Sailing through and across the mighty seven seas took place a long time. So when you look at the foods that the pirates would eat, you have to really understand what they stocked their ships with.
Before their ships left the harbor, the crews of these pirate ships would purchase and load whatever they could fit in the galleys. They would usually stock up on meats, veggies, and fruits even though they knew that these products would go bad first.
These pirates were no one’s fools, and they understood that a lot of the foods they stocked their galleys with would go bad quickly. So to ensure that no food or money went to waste, they opted to eat many of these foods even though they were going bad.
To mask the flavor, pirates would often season their food generously with herbs and spices. They must have used a lot of spices because some of those expired foods definitely don’t smell or taste very good.
Typically chickens were brought on to the ships so that they could provide eggs, however, once the food started dwindling in regards to the meat and proteins, those chickens then found their way to the pirates’ plates.
Not ones to waste anything, the pirates would eat every bit of the chicken from the skin to the heart. They would even boil the bones for broth. Seems like they were pretty well-versed in not leaving anything behind!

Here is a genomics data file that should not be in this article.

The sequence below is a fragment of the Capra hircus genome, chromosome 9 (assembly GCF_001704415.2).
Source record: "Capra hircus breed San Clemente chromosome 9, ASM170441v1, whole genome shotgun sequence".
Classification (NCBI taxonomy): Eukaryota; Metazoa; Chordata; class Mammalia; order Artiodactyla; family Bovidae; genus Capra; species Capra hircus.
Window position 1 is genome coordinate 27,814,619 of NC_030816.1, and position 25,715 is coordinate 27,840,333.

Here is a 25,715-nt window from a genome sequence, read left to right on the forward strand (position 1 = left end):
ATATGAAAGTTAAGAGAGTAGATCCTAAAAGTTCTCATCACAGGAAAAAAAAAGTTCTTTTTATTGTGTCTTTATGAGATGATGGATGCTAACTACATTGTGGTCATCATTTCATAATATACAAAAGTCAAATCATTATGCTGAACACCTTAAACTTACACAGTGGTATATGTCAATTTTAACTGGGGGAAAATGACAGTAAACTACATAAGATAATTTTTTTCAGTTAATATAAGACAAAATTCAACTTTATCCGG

Vegetables are essential to maintaining a healthy diet, and though pirates may not have had the science to back that up, they certainly understood the main idea. That is why amongst the supplies that they stored, a good amount were vegetables.
These, of course, like with any of the other perishable items, were eaten first. Once they began to wilt and rot, they were then used in soups and such.
The bones of the chickens weren’t the only bones that these Buccaneers utilized in their culinary choices. In fact, anything on the boat that came with bones often was used to craft meals.
One of the most famous meals that came from this was something called pirate bone soup. This was nothing more than a bone broth which is funny because now bone broth is a big food trend. Seems like pirates were ahead of the time.
You may be surprised that one of the most common foods eaten by pirates on the sea was bread. Of course, this bread was not quite what we think of when we think of bread. It was more like a cracker.